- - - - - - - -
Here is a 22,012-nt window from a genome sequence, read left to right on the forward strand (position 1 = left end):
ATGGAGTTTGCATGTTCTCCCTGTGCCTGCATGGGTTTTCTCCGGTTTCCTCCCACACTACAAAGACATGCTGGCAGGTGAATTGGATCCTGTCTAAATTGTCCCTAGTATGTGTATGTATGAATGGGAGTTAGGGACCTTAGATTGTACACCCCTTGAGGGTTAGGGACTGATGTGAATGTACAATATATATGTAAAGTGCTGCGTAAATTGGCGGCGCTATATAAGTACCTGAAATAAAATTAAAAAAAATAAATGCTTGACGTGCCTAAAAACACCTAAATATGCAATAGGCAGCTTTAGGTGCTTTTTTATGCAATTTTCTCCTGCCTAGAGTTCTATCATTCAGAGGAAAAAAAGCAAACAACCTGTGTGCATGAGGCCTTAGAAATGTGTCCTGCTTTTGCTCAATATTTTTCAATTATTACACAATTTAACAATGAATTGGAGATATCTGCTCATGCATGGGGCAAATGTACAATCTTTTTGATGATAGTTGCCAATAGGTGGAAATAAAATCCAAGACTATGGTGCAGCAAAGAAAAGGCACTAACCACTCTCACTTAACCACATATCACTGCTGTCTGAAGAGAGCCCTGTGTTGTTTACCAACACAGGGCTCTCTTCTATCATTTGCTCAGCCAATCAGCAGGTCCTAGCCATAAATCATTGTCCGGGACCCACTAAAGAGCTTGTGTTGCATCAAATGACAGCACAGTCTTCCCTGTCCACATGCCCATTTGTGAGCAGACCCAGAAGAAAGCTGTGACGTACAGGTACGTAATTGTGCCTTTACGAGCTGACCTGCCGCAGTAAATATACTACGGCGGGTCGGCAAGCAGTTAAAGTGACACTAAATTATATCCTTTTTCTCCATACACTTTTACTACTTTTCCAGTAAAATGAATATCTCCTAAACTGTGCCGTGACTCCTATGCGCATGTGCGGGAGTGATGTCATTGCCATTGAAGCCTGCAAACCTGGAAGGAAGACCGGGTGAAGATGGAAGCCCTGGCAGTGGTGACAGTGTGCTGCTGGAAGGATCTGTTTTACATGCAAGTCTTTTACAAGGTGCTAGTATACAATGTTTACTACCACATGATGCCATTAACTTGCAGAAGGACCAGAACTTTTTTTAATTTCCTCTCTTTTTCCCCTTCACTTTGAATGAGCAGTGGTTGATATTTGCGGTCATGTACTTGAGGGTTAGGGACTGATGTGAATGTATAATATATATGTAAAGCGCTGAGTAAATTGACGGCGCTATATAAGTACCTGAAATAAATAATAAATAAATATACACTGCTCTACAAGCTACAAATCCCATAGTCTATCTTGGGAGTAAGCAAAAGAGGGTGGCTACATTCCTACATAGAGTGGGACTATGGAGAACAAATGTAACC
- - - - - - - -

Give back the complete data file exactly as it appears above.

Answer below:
Here is a 22,012-nt window from a genome sequence, read left to right on the forward strand (position 1 = left end):
ATGGAGTTTGCATGTTCTCCCTGTGCCTGCATGGGTTTTCTCCGGTTTCCTCCCACACTACAAAGACATGCTGGCAGGTGAATTGGATCCTGTCTAAATTGTCCCTAGTATGTGTATGTATGAATGGGAGTTAGGGACCTTAGATTGTACACCCCTTGAGGGTTAGGGACTGATGTGAATGTACAATATATATGTAAAGTGCTGCGTAAATTGGCGGCGCTATATAAGTACCTGAAATAAAATTAAAAAAAATAAATGCTTGACGTGCCTAAAAACACCTAAATATGCAATAGGCAGCTTTAGGTGCTTTTTTATGCAATTTTCTCCTGCCTAGAGTTCTATCATTCAGAGGAAAAAAAGCAAACAACCTGTGTGCATGAGGCCTTAGAAATGTGTCCTGCTTTTGCTCAATATTTTTCAATTATTACACAATTTAACAATGAATTGGAGATATCTGCTCATGCATGGGGCAAATGTACAATCTTTTTGATGATAGTTGCCAATAGGTGGAAATAAAATCCAAGACTATGGTGCAGCAAAGAAAAGGCACTAACCACTCTCACTTAACCACATATCACTGCTGTCTGAAGAGAGCCCTGTGTTGTTTACCAACACAGGGCTCTCTTCTATCATTTGCTCAGCCAATCAGCAGGTCCTAGCCATAAATCATTGTCCGGGACCCACTAAAGAGCTTGTGTTGCATCAAATGACAGCACAGTCTTCCCTGTCCACATGCCCATTTGTGAGCAGACCCAGAAGAAAGCTGTGACGTACAGGTACGTAATTGTGCCTTTACGAGCTGACCTGCCGCAGTAAATATACTACGGCGGGTCGGCAAGCAGTTAAAGTGACACTAAATTATATCCTTTTTCTCCATACACTTTTACTACTTTTCCAGTAAAATGAATATCTCCTAAACTGTGCCGTGACTCCTATGCGCATGTGCGGGAGTGATGTCATTGCCATTGAAGCCTGCAAACCTGGAAGGAAGACCGGGTGAAGATGGAAGCCCTGGCAGTGGTGACAGTGTGCTGCTGGAAGGATCTGTTTTACATGCAAGTCTTTTACAAGGTGCTAGTATACAATGTTTACTACCACATGATGCCATTAACTTGCAGAAGGACCAGAACTTTTTTTAATTTCCTCTCTTTTTCCCCTTCACTTTGAATGAGCAGTGGTTGATATTTGCGGTCATGTACTTGAGGGTTAGGGACTGATGTGAATGTATAATATATATGTAAAGCGCTGAGTAAATTGACGGCGCTATATAAGTACCTGAAATAAATAATAAATAAATATACACTGCTCTACAAGCTACAAATCCCATAGTCTATCTTGGGAGTAAGCAAAAGAGGGTGGCTACATTCCTACATAGAGTGGGACTATGGAGAACAAATGTAACC